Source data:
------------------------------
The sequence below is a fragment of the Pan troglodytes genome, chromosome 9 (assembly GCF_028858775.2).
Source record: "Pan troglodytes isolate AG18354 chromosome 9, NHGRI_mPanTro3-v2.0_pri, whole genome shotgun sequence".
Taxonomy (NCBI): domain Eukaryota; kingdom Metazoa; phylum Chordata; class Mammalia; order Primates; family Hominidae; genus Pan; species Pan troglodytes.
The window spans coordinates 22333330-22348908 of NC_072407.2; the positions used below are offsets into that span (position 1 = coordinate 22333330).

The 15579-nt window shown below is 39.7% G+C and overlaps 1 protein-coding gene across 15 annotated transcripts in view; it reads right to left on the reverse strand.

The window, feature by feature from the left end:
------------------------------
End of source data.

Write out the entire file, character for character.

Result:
The sequence below is a fragment of the Pan troglodytes genome, chromosome 9 (assembly GCF_028858775.2).
Source record: "Pan troglodytes isolate AG18354 chromosome 9, NHGRI_mPanTro3-v2.0_pri, whole genome shotgun sequence".
Taxonomy (NCBI): domain Eukaryota; kingdom Metazoa; phylum Chordata; class Mammalia; order Primates; family Hominidae; genus Pan; species Pan troglodytes.
The window spans coordinates 22333330-22348908 of NC_072407.2; the positions used below are offsets into that span (position 1 = coordinate 22333330).

The 15579-nt window shown below is 39.7% G+C and overlaps 1 protein-coding gene across 15 annotated transcripts in view; it reads right to left on the reverse strand.

The window, feature by feature from the left end: